[0010] The optical system further includes a translation device coupled to the optical element to cause a displacement thereof, and the reflectivity of the optical element is determined at least in part by the displacement of the optical element with respect to the incident beam. In an exemplary embodiment, the optical element includes a first part and a second part, the aperture is formed between the first part and the second part and the first part is coupled to the translation device such that a width of the aperture is varied by the displacement of the first part. In another exemplary embodiment, the translation device is coupled to the optical element to cause motion of the optical element at a tilted angle with respect to the optical axis of the incident beam.

    [0011] In a further exemplary embodiment, the micro-optical bench includes a Fabry-Perot interferometer within an inertial sensor, the inertial sensor includes an optical fiber and the optical element and optical fiber collectively form a low-finesse Fabry Perot cavity within the Fabry-Perot interferometer. In still a further exemplary embodiment, the micro-optical bench includes an optical filter formed using the optical element, and the optical filter has a filter response tunable by the translation device causing motion of the optical element in a same direction as the optical axis of the incident beam. The optical filter is formed between a multi-layer coated optical fiber and the optical element or between the optical element and an additional apertured optical element.

    [0012] In embodiments in which the optical filter is formed between two apertured optical elements, the optical filter may operate as a two-beam interferometer to produce a two-beam interference response with sinusoidal fringes. In addition, at least one of the apertured optical elements may have a curved surface profile. In another embodiment in which the incident beam is a collimated beam incident on one of the apertured optical elements that includes at least two apertures therein, an in-plane Bessel beam may be produced within the optical filter.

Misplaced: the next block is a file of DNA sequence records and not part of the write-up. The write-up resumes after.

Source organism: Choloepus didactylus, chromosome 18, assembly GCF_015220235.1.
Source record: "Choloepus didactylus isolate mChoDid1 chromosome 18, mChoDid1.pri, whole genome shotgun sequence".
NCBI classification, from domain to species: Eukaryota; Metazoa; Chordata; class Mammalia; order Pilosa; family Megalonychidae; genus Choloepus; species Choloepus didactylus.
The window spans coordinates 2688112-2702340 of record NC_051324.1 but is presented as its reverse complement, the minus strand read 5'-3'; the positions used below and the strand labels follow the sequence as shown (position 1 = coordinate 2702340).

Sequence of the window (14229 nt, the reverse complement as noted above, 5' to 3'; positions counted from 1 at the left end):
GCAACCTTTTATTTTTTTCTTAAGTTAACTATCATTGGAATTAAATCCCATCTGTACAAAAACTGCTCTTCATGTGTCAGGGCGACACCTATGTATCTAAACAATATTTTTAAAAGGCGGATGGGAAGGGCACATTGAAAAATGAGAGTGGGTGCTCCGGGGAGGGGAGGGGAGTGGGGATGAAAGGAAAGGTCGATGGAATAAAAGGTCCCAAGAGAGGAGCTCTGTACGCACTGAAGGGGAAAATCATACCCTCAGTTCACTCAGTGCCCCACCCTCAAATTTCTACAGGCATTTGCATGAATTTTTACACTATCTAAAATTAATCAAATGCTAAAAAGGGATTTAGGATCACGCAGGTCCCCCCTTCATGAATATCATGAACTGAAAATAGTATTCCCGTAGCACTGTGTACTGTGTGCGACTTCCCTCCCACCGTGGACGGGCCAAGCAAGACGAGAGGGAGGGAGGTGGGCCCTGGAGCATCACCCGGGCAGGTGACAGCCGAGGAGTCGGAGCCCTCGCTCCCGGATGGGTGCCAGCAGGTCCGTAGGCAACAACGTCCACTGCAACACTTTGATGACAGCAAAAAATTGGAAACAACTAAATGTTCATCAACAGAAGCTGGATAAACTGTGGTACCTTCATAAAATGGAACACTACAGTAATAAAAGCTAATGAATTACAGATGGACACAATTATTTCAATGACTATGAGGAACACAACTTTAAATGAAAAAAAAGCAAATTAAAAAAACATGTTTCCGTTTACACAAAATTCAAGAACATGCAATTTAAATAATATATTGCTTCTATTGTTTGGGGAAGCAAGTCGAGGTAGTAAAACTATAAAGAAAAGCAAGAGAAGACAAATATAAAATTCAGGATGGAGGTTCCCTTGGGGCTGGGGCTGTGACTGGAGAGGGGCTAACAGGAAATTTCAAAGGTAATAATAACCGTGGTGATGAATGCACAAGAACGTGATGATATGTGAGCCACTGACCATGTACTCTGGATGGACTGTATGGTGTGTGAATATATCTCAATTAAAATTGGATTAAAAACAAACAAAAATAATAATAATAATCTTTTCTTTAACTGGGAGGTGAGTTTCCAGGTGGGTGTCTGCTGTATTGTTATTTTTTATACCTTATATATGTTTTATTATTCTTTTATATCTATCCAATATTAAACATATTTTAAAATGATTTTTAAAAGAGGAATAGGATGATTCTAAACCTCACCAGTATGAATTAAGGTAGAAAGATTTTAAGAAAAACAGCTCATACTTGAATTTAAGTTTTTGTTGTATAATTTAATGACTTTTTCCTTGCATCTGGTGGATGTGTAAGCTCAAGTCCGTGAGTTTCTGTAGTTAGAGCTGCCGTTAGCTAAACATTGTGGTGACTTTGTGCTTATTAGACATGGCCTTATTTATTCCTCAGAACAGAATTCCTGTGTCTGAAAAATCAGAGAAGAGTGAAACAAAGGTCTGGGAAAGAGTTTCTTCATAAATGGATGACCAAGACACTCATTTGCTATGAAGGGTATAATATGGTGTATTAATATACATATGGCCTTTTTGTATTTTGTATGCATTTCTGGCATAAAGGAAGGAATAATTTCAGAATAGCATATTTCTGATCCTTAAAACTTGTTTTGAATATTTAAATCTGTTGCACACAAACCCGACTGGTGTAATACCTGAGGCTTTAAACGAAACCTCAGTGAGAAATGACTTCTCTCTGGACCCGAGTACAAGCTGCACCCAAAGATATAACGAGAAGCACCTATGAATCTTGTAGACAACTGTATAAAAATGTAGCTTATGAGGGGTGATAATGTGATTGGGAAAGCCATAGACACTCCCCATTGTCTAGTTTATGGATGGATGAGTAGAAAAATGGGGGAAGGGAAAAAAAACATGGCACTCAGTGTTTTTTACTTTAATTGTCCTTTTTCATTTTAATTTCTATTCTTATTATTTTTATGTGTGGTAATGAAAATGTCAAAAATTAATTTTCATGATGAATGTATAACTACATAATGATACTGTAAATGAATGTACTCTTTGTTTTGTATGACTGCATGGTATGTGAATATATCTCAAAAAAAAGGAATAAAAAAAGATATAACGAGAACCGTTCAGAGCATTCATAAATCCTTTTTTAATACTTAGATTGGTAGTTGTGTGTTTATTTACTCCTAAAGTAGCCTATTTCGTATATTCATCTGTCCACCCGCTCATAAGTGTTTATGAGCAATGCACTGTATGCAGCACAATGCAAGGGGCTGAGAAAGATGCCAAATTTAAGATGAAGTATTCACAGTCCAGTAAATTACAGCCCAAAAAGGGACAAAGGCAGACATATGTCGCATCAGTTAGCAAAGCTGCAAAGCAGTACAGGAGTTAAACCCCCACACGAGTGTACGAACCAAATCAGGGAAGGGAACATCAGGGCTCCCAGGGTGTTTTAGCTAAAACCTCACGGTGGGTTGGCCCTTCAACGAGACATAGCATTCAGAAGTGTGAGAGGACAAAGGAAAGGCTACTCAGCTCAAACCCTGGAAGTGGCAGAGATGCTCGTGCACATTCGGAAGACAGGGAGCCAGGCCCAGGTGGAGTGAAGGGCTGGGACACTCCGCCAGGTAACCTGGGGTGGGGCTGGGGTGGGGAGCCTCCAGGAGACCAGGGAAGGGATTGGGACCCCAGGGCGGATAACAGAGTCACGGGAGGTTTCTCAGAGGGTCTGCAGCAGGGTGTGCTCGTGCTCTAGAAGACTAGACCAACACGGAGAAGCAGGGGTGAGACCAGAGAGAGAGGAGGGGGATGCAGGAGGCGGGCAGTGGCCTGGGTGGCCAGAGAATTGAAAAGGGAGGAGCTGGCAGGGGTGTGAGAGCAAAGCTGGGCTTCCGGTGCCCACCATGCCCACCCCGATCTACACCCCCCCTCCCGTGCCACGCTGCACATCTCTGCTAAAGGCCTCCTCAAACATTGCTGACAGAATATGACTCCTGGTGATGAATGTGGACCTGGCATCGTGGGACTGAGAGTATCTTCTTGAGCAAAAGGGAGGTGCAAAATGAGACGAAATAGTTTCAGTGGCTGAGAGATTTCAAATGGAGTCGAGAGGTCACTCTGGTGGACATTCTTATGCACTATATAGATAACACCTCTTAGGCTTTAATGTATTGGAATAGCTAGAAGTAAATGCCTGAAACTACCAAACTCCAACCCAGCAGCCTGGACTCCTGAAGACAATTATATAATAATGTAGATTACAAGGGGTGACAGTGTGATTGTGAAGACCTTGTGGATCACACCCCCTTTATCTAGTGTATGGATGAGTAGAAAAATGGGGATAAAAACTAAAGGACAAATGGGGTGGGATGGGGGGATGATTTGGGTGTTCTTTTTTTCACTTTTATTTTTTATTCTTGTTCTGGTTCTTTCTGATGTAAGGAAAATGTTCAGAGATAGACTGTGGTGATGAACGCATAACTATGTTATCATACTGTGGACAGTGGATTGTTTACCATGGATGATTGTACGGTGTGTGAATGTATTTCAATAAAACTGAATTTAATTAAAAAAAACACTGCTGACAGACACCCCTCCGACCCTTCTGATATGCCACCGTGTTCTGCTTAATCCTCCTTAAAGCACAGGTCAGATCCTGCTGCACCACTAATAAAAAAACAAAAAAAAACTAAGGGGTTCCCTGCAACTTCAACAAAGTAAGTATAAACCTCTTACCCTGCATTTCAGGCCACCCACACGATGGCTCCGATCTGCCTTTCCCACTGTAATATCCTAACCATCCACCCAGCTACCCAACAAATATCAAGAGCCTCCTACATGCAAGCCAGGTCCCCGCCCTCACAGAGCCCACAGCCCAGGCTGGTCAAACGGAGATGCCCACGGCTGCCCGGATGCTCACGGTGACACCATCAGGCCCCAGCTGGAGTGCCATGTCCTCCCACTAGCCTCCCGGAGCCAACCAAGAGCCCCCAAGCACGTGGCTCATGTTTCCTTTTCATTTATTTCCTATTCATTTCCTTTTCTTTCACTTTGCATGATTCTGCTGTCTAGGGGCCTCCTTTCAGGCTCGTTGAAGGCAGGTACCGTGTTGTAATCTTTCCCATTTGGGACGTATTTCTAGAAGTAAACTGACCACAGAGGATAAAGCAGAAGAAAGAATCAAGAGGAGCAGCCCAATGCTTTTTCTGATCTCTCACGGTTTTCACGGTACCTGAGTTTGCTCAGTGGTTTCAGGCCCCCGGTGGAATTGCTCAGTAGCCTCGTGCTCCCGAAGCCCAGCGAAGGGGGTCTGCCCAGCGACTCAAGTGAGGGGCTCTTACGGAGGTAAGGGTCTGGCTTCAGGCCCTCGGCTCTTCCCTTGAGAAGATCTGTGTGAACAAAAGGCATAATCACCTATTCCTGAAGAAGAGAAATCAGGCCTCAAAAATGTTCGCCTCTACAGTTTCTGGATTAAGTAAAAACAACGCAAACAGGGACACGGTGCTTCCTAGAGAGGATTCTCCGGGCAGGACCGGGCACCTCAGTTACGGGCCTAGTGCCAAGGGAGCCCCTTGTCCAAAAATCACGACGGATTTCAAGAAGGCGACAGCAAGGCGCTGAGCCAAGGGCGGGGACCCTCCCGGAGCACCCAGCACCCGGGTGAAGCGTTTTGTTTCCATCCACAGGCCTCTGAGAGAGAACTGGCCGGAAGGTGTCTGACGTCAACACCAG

[0013] The apertured optical element is coupled to the translation device, the micro-optical bench may further includes a coupled cavity filter formed by the optical element, and the coupled cavity filter has a filter response tunable by the translation device. In still another exemplary embodiment, the optical system further includes a detector optically coupled to receive an output of the optical element through the aperture, and the output corresponds to an optical intensity of the incident beam at discrete spatial positions determined by the translation device.

    BRIEF DESCRIPTION OF THE DRAWINGS



    [0014] A more complete understanding of the present invention may be obtained by reference to the following detailed description when taken in conjunction with the accompanying drawings wherein:

    FIG. 1 illustrates an exemplary optical system including an apertured optical element, in accordance with embodiments of the present invention;

    FIGS. 2A-2D illustrate exemplary aperture shapes, in accordance with embodiments of the present invention;

    FIGS. 3A-3C illustrate exemplary optical elements with different numbers of apertures, in accordance with embodiments of the present invention;

    FIGS. 4A and 4B illustrate front and top views of an exemplary apertured optical element having a Gaussian beam incident thereon, in accordance with embodiments of the present invention;